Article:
NHS Improvement

From Wikipedia, the free encyclopedia
Jump to navigation Jump to search
NHS Improvement
NHS Improvement logo.svg
Non-departmental public body overview
Formed1 April 2016 (2016-04-01)
Dissolved30 June 2022 (2022-06-30)
JurisdictionEngland
HeadquartersWellington House, 133-155 Waterloo Road, London
Non-departmental public body executives
Parent departmentDepartment of Health and Social Care
Websiteimprovement.nhs.uk Edit this at Wikidata

NHS Improvement (NHSI) was a non-departmental body in England, responsible for overseeing the National Health Service's foundation trusts and NHS trusts, as well as independent providers that provide NHS-funded care. It supported providers to give patients consistently safe, high quality, compassionate care within local health systems that are financially sustainable.

A previous body – also called NHS Improvement – was set up in April 2008 to drive clinical service improvement,[1] but was merged into NHS Improving Quality in 2013[2] following the Health and Social Care Act reforms.

From 1 April 2016, NHS Improvement was the operational name for an organisation that brought together Monitor, NHS Trust Development Authority, Patient Safety (from NHS England), National Reporting and Learning System, Advancing Change Team and Intensive Support Teams.

In 2018 it became clear that the organisation, while maintaining its statutory independence, was for practical reasons to be merged with NHS England, and seven "single integrated regional teams" would be jointly established.[3] In February 2021, the government confirmed its intention to merge NHS Improvement into NHS England in its Integration and innovation white paper.[4] The merger took place on 1 July 2022, at which point NHS Improvement ceased to exist, with its two legal entities, Monitor and the NHS Trust Development Authority, being abolished.[citation needed]

Leadership[edit]

From 1 April 2019, NHS Improvement and NHS England worked together as a single organisation in the management of England's National Health Service, which had implications for the organisations' leadership.[5]

NHS Executive Group[edit]

In 2021, the NHS Executive Group were:[6]

  • Amanda Pritchard, Chief Executive
  • Mark Cubbon, Interim Chief Operating Officer
  • Julian Kelly, Chief Financial Officer
  • Professor Stephen Powis, National Medical Director and Interim NHS Improvement Chief Executive Officer
  • Ruth May, Chief Nursing Officer, England
  • Ian Dodge, National Director of Strategy
  • Dr Timothy Ferris, National Director of Transformation
  • Anne Eden, South East Regional Director
  • Ann Radmore, East of England Regional Director
  • Dale Bywater, Midlands Regional Director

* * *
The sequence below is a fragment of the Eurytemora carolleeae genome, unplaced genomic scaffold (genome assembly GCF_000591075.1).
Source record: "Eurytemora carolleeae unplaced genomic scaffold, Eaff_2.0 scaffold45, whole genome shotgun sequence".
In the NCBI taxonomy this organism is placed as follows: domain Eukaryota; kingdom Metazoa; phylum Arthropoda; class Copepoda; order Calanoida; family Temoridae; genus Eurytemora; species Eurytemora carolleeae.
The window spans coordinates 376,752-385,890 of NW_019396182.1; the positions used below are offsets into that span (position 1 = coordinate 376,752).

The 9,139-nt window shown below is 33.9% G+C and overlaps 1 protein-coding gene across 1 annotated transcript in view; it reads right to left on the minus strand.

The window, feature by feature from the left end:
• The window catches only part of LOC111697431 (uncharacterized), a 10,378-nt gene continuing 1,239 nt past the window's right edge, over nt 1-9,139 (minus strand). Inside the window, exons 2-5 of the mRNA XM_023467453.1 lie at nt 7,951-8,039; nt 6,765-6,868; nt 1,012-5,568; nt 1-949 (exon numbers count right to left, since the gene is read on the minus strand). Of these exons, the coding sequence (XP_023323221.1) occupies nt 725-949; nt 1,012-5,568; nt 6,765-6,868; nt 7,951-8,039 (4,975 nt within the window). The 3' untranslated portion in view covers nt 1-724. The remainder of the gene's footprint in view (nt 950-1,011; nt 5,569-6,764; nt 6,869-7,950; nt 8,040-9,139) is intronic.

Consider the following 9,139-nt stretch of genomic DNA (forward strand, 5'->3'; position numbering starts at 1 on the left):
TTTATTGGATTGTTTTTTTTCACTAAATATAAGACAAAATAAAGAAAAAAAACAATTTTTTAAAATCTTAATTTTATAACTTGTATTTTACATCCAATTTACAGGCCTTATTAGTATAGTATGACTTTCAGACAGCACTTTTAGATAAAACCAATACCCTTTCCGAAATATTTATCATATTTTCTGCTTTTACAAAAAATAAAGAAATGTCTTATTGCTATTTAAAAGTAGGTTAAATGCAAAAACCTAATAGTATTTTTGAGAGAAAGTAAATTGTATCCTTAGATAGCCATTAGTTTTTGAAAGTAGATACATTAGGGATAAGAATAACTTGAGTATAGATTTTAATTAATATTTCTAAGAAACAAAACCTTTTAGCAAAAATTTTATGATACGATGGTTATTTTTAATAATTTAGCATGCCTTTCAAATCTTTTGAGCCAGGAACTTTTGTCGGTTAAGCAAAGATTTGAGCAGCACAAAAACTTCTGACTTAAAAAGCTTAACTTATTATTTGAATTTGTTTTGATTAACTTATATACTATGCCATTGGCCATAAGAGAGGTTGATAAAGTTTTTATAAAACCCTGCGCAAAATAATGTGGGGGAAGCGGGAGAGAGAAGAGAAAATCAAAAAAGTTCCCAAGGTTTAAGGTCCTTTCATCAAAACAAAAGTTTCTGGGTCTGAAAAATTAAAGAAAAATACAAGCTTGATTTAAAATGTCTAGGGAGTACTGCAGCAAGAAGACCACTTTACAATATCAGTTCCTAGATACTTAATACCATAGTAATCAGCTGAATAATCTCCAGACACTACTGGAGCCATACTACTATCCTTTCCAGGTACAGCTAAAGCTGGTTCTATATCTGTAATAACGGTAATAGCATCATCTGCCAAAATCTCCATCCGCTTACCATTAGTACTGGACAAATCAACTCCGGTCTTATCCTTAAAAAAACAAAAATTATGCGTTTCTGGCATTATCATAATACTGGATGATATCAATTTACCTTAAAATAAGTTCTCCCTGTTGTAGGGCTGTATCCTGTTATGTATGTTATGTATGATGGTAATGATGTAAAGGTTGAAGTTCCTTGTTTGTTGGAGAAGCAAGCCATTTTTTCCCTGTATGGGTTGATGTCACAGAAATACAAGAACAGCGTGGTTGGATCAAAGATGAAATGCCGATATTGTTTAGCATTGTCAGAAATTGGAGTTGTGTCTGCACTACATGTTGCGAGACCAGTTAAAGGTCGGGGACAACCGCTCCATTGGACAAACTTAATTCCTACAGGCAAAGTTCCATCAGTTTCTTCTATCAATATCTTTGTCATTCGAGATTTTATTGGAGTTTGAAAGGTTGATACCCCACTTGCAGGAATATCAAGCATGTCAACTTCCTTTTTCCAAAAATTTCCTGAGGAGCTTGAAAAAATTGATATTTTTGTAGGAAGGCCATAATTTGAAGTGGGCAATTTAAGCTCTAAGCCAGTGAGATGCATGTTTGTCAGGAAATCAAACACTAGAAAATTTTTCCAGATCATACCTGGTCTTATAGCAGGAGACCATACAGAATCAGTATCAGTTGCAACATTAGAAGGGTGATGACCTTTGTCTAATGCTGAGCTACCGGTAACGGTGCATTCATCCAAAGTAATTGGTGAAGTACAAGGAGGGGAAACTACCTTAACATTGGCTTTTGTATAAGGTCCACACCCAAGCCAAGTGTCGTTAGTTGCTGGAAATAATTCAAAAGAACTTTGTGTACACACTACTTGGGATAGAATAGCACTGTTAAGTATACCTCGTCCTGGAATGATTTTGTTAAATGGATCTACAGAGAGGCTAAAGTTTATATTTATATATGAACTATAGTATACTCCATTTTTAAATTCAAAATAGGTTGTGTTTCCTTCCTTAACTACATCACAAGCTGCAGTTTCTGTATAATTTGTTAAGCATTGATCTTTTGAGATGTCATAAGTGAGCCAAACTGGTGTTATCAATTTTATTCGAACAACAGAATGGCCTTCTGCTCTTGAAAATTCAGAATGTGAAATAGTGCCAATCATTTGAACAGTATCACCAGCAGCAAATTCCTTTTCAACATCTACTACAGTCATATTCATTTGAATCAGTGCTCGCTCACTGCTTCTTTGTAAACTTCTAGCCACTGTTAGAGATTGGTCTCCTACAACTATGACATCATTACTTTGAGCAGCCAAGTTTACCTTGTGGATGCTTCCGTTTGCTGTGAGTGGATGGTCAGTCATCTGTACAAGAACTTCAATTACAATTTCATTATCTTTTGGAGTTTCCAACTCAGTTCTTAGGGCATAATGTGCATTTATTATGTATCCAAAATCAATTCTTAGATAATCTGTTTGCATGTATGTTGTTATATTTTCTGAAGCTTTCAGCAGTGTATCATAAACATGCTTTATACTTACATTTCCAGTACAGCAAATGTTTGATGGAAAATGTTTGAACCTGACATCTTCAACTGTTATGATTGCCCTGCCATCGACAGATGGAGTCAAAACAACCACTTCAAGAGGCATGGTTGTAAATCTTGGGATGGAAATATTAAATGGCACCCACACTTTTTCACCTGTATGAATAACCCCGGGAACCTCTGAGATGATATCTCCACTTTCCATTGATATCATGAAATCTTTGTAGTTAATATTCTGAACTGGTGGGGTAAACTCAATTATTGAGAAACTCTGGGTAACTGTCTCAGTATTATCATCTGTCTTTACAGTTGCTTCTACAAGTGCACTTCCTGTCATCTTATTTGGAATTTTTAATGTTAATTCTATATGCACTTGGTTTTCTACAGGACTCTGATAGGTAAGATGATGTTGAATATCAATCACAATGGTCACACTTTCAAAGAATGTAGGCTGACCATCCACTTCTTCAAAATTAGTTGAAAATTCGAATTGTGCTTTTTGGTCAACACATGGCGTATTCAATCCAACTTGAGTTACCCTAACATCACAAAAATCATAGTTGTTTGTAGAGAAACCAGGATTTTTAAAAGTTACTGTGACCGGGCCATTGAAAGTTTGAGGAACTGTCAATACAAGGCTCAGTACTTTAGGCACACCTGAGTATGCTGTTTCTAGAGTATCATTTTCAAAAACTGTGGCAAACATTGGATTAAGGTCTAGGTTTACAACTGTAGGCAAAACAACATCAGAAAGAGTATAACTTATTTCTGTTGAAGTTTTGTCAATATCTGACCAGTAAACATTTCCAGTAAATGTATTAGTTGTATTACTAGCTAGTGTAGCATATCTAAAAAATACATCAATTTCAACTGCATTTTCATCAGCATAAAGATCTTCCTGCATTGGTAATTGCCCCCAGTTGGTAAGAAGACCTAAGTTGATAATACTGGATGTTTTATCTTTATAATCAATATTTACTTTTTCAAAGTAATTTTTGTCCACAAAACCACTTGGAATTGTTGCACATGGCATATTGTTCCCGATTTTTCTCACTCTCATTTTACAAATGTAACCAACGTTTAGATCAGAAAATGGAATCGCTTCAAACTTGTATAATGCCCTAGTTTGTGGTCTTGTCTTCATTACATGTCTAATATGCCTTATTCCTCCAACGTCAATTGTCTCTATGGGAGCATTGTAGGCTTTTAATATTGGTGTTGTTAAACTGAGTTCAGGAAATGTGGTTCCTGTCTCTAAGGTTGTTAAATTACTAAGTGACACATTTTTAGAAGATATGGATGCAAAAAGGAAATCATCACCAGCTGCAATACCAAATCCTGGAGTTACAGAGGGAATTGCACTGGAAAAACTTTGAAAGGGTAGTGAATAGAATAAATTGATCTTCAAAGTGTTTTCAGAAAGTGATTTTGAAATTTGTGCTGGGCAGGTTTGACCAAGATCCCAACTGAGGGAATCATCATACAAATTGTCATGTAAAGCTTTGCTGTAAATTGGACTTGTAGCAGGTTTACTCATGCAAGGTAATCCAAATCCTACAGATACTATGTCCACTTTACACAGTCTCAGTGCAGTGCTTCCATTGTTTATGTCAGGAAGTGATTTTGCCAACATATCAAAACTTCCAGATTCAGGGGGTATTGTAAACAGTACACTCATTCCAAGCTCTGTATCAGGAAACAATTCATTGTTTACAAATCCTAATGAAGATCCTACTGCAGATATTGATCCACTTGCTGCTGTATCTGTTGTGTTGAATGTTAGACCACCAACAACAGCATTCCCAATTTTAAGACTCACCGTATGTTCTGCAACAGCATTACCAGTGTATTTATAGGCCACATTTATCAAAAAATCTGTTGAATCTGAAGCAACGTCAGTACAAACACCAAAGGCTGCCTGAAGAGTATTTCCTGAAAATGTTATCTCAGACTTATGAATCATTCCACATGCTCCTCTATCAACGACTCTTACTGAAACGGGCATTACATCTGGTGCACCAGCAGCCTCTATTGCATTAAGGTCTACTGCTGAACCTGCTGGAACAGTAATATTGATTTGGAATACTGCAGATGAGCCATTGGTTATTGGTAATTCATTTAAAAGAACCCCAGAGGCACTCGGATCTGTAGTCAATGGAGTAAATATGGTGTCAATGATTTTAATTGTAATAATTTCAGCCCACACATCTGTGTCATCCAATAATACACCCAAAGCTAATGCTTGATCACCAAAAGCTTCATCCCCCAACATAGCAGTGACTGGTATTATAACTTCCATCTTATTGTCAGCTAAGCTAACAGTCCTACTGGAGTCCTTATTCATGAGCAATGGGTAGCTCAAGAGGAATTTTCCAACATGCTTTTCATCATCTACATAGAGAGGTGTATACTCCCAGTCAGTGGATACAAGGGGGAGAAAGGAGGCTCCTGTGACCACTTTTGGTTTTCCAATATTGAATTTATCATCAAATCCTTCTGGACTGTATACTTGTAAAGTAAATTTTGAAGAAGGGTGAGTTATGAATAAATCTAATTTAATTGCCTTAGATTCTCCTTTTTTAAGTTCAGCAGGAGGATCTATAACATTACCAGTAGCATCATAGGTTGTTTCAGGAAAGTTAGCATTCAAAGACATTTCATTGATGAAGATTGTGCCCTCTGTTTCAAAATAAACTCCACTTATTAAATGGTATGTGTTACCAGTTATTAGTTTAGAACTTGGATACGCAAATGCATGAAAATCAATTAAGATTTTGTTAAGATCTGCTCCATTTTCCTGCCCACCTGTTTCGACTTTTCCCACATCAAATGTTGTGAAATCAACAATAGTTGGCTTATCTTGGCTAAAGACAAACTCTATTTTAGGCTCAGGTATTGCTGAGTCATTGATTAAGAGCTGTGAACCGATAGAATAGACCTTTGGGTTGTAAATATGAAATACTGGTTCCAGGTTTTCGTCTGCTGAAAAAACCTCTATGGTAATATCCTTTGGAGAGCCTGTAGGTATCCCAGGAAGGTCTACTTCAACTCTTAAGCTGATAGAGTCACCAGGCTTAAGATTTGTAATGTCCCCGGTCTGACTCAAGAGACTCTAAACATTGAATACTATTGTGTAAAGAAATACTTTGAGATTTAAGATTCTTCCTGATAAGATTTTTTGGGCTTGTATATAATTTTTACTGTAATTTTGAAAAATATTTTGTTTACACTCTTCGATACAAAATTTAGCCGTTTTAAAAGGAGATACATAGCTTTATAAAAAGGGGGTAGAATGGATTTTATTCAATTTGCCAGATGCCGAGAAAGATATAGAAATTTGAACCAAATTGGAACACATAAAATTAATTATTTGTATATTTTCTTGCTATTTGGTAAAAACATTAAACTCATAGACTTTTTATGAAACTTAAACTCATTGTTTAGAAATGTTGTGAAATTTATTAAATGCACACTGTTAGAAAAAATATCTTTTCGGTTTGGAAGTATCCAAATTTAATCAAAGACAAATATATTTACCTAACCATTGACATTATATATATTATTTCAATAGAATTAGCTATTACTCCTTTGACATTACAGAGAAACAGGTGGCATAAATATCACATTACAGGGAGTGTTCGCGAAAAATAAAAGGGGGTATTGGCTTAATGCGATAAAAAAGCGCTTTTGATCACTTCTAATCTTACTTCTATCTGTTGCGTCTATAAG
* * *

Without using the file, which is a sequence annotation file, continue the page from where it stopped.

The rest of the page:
• Sir David Sloman, London Regional Director
  • Elizabeth O’Mahony, South West Regional Director
  • Dr Amanda Doyle OBE, North West Regional Director
  • Richard Barker, North East and Yorkshire Regional Director
  • Prerana Issar, Chief People Officer
  • Hugh McCaughey, National Director of Improvement
  • Pauline Philip, National Director for Emergency and Elective Care
  • Matthew Gould, CEO of NHSX

NHS Improvement Board[edit]

In 2021, the NHS Improvement Board were:[7]

Non-executive directors[edit]

Executive directors[edit]

  • Professor Stephen Powis, National Medical Director and Interim NHS Improvement Chief Executive Officer
  • Julian Kelly, Chief Financial Officer
  • Ruth May, Chief Nursing Officer for England

Learning from Mistakes League[edit]

In 2016, NHS Improvement published a league table of the 230 NHS trusts according to their openness and transparency. The 'Learning from Mistakes League' table classified trusts into four categories:

  1. Outstanding levels of openness and transparency - 18;
  2. Good levels of openness and transparency - 102;
  3. Significant concerns about openness and transparency - 78;
  4. Poor reporting culture -32.

Northumbria Healthcare NHS Foundation Trust was placed first and East Sussex Healthcare NHS Trust was at the bottom.[8] Claire Murdoch, chief executive of Central and North West London NHS Foundation Trust, placed 125th, complained that the league had a “significant methodological flaw in terms of fairness” because it implied that there were significant differences between ranks 120 and 121, and because, she complained, the assessments were not carried out consistently and the large amount of information trusts reported monthly to the Care Quality Commission were not taken into account.[9]

Pathology network[edit]

In September 2017 a plan was produced to create 29 pathology networks across England in a bid to save £200 million. 1.12 billion tests are performed per year, at a cost of £2.2 billion.[10]

References[edit]

  1. ^ "Welcome to the Stroke Improvement Website". NHS Improvement. November 2008. Archived from the original on 12 November 2008. Retrieved 13 July 2016.
  2. ^ "Sustainable Improvement Team". NHS England. Retrieved 13 July 2016.
  3. ^ "Seven regions planned in NHS England and NHS Improvement 'integration'". Health Service Journal. 27 March 2018. Retrieved 27 May 2018.
  4. ^ "Integration and innovation: working together to improve health and social care for all". UK Government. 11 February 2021. Retrieved 9 February 2022.
  5. ^ "Creating coherent system leadership". NHS England. 24 May 2018. Retrieved 9 February 2022.
  6. ^ "NHS England » NHS Executive Group". www.england.nhs.uk. Retrieved 13 August 2021.
  7. ^ "NHS Improvement board members". nhs.uk. Retrieved 13 August 2021.
  8. ^ "Hospital transparency league table published". Digital Health. 11 March 2016. Retrieved 28 February 2018.
  9. ^ "Transparency league table problems not a 'question of competence'". Health Service Journal. 30 March 2016. Retrieved 2 May 2016.
  10. ^ "NHSI reveals nationwide pathology network plan". Health Service Journal. 11 September 2017. Retrieved 9 October 2017.